babytalk_15mo_18moYour baby will use more complex gestures to communicate with you and will continue to build her vocabulary.

She may take your hand, walk you to the bookshelf, point to a book and say “buk” to say, “I want to read a book with you.”
You can help your child talk with you when you:

  • Talk about what your child wants most to talk about. Give him time to tell you all about it.
  • Ask about things you do each day–“Which shirt will you pick today?” “Do you want milk or juice?”
  • Build on what your child says. If he says “ball,” you can say, “That is your big, red ball.”
  • Introduce pretend play with your child’s favorite toy. Include it in your conversations. “Rover wants to play, too. Can he roll the ball with us?”

 

babytalk_18mo_2yOver time, your child will be able to follow directions

and begin to put words together, such as “car go” or “want juice.” He will also begin to do pretend play, which fosters language development.
You can spur your child’s communication skills when you:

  • Ask your child to help you. For example, ask him to put his cup on the table or to bring you his shoe.
  • Teach your child simple songs and nursery rhymes. Read to your child, and ask him to tell you what he sees.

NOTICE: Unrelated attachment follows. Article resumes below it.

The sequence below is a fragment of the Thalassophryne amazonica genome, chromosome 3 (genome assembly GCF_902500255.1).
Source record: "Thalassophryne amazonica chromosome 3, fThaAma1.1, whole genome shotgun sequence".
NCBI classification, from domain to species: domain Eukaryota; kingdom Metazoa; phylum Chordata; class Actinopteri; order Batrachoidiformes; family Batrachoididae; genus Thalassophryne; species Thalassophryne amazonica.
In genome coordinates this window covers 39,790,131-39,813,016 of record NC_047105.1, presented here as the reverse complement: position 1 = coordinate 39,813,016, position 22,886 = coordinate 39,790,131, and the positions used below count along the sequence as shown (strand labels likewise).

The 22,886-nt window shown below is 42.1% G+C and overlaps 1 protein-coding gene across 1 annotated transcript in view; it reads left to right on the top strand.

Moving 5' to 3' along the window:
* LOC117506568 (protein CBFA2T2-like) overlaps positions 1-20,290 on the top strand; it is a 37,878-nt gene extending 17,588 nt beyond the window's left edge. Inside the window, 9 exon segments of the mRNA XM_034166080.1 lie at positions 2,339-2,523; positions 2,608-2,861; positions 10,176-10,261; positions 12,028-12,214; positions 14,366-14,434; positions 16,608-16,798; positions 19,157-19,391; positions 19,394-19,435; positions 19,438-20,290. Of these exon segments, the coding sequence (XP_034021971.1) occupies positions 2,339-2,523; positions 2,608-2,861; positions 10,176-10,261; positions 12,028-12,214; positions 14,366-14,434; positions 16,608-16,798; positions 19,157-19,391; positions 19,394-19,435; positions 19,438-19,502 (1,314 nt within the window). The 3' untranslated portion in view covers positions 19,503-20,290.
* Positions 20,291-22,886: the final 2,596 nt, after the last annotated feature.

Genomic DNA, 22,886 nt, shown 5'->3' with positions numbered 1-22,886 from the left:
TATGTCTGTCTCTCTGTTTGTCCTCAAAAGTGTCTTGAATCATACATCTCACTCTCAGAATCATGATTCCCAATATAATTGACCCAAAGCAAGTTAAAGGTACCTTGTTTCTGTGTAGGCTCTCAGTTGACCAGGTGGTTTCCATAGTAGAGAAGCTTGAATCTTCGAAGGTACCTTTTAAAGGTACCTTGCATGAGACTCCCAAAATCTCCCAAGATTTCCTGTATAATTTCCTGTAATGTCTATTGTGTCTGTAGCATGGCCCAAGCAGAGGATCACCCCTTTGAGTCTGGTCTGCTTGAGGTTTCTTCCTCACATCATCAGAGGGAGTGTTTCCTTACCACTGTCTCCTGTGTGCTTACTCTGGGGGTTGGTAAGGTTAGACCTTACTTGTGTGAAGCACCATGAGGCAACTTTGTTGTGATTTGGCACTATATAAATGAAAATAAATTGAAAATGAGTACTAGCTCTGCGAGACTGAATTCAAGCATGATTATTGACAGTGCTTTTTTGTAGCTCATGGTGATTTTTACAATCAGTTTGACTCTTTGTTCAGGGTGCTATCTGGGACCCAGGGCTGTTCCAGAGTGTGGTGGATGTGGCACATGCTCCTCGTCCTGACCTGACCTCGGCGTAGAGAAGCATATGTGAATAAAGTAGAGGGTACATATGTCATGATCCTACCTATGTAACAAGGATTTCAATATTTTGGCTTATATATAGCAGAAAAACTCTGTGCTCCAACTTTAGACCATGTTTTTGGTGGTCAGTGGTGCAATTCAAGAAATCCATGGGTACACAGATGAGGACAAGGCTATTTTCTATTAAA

• Encourage your child to talk to friends and family.
  • Engage your child in pretend play. You can talk on a play phone, feed the dolls or have a party with the toy animals.

 

babytalk_2y_3yBy three years old he will be able to answer more complicated questions

such as, “What do you do when you are hungry?” Your toddler’s language skills will grow by leaps and bounds. He will string more words together to create simple sentences, such as “Mommy go bye-bye.” He will be able to answer simple questions, such as “Where is your bear?” By three years old he will be able to answer more complicated questions such as, “What do you do when you are hungry?” He will do more and more pretend play, acting out imaginary scenes such as going to work, fixing the toy car, taking care of his “family” (of dolls, animals).

You can help your child put all his new words together and teach him things that are important to know when you:

  • Teach your child to say his first and last name.
  • Ask about the number, size and shape of the things your child shows you.
  • Ask open-ended questions that don’t have a “yes” or “no” answer. This helps them develop their own ideas and learn to express them. If it’s worms, you could say: “What fat, wiggly worms! How many are there? Where are they going?” Wait, watch and listen to them for the answer.
  • Ask your child to tell you the story that goes with a favorite book. “What happened to those three pigs?” Your toddler will enjoy sharing books with you, as well as peers. Take him to storytime at your local library.
  • Do lots of pretend play. Acting out stories creates rich opportunities for using, and learning, language.
  • Don’t forget what worked earlier. For example, your child still needs quiet time. This is not just for naps. Turn off the devices and let your child enjoy quiet play, singing and talking with you.

 

(Note: This guide was developed by Colleen E. Morisset of the University of WA and Patricia Lines of the U.S. Department of Education, with permission granted to reproduce this guide by the US Dept. of Education.)